An Exclusive nterview with Pakistan hockey coach Hanif Khan x7|
August 21, 2001
|Planet Field Hockey
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By Khalid Hussain
Hanif Khan was one of the most colourful hockey players Pakistan has ever produced. At his prime, he was a mercurial forward who was feared by defenders all over the world because of his fast, scheming and aggressive style. In the seventies and the early eighties, Hanif garnered a reputation of being one of the finest forwards in the game.
Years after his retirement, Hanif retains most of his aggressive style and charisma as he works as Pakistan's head coach preparing the team for two major international tournaments that have eluded the country in recent years.
In an exclusive interview, Hanif laments the fact that Pakistan hockey has really gone down in recent years. The former Olympian like most of his fellow former stars finds it heart-breaking to see his sport failing to attract the masses any more.
But unlike most of his compatriots, he thinks all's not lost. He admits that hockey's popularity graph has really gone in Pakistan over the years and the national players were no more treated as stars by the public as was the case with hockey players in the past.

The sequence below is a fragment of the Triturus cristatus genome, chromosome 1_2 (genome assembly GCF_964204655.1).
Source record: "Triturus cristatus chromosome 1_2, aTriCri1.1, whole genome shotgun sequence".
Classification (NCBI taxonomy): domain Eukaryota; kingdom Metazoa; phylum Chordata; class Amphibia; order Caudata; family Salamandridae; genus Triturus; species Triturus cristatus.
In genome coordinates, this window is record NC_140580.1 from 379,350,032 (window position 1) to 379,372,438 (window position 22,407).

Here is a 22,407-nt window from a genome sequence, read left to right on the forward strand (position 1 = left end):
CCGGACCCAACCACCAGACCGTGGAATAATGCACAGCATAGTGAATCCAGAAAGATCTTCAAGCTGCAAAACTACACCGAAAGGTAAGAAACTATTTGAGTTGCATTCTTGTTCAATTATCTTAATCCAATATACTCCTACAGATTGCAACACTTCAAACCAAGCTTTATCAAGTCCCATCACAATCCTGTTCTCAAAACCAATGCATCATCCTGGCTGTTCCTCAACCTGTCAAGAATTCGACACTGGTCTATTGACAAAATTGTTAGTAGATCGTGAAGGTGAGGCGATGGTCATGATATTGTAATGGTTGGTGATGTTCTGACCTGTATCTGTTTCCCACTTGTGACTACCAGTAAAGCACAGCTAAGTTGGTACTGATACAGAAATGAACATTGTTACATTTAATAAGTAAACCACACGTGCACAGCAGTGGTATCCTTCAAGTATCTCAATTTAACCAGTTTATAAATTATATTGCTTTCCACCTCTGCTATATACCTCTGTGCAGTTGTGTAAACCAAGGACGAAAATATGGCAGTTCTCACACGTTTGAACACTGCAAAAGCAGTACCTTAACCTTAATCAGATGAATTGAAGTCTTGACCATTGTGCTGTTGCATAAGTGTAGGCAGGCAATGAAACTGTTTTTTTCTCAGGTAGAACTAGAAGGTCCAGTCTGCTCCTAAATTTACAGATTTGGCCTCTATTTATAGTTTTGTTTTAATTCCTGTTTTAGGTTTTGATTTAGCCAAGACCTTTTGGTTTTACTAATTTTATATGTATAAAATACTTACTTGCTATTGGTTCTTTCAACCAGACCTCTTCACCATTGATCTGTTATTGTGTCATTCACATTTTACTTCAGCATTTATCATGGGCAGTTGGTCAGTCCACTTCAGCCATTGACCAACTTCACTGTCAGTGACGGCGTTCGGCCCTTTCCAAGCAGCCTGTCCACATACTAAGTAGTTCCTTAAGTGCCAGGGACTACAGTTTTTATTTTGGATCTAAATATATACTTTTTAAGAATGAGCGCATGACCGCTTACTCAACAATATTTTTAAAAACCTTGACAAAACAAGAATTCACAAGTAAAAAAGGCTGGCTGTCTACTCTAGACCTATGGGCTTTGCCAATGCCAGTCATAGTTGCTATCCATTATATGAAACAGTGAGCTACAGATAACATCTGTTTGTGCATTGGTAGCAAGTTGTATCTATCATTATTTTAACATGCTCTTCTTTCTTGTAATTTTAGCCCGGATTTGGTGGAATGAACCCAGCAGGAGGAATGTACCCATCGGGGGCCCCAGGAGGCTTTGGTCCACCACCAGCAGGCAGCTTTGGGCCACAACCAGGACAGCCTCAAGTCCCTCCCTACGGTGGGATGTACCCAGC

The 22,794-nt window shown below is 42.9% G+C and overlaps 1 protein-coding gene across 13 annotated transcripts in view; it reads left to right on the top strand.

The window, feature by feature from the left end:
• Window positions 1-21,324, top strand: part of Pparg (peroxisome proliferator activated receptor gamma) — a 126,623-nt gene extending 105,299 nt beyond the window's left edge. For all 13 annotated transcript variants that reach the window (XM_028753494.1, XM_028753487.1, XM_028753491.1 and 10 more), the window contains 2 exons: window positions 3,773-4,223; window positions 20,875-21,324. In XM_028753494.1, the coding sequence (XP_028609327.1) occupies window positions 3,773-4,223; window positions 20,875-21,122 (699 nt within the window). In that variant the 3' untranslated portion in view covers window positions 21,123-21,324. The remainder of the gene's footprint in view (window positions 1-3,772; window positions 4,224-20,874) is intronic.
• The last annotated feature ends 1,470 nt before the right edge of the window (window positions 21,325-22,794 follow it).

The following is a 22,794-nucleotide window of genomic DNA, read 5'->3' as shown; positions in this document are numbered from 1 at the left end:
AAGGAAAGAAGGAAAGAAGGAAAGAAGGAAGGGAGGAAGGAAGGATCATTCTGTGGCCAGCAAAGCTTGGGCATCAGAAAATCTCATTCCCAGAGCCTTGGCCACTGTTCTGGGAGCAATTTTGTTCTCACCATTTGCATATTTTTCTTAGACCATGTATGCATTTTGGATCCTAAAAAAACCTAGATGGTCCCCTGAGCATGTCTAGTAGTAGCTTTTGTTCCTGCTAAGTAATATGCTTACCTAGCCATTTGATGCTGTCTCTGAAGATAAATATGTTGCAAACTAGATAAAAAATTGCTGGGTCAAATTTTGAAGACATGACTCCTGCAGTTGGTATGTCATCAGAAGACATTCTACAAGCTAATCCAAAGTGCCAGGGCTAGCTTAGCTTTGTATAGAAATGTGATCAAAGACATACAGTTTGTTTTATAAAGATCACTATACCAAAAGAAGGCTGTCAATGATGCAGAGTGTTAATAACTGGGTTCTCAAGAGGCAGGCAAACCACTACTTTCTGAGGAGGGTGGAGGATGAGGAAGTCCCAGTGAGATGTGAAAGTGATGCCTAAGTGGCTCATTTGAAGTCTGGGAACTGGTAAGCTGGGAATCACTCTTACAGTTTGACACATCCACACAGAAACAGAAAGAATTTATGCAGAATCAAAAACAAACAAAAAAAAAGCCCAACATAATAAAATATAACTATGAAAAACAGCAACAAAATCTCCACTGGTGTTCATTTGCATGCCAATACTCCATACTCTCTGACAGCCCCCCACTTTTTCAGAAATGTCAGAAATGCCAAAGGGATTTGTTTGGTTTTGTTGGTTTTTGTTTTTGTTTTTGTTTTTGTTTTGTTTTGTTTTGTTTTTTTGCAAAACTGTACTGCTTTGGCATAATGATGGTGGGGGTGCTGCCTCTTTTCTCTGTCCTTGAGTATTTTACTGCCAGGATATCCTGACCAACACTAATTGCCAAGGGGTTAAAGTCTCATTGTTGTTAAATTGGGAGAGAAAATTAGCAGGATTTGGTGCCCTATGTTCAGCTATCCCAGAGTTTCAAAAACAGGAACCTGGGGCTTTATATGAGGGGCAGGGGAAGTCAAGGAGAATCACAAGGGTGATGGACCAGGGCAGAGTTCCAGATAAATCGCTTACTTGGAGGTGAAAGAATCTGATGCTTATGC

Hanif himself was always a star, a natural crowd-puller. When he used to play on the streets of Karachi as a small, 12-year-old, people of all over the neighborhood used to gather to see him dribbling past boys much bigger and older than him and score dozens of goals.
Strangely, Hanif never played on a proper hockey ground till he was in college. "My first experience of playing on a hockey field was not before I was 16. I was playing for my college in a match that attracted hundreds of spectators. In those days people loved to see hockey, any kind of hockey. You could see huge crowds in school and college level hockey and full grounds in domestic hockey."
When Hanif was at his prime, there were numerous domestic competitions held at the school, college and domestic level.
Remembering one such event that took place in Faisalabad in the spring of 1974, Hanif says: "I will always remember that tournament. It was my first outing in a major domestic event. I was playing for Karachi. You could see a sea of spectators for each and every match. The ground used to be so full that we had to keep the ball at least a foot inside the playing area for the safety of the spectators. Those were the days of glory for Pakistan hockey."
Hanif is convinced the popularity graph of Pakistan hockey went down because the team started to fail at the world arena. And the reason for the team's poor, according to him, was the early and at times forced retirements of several key players.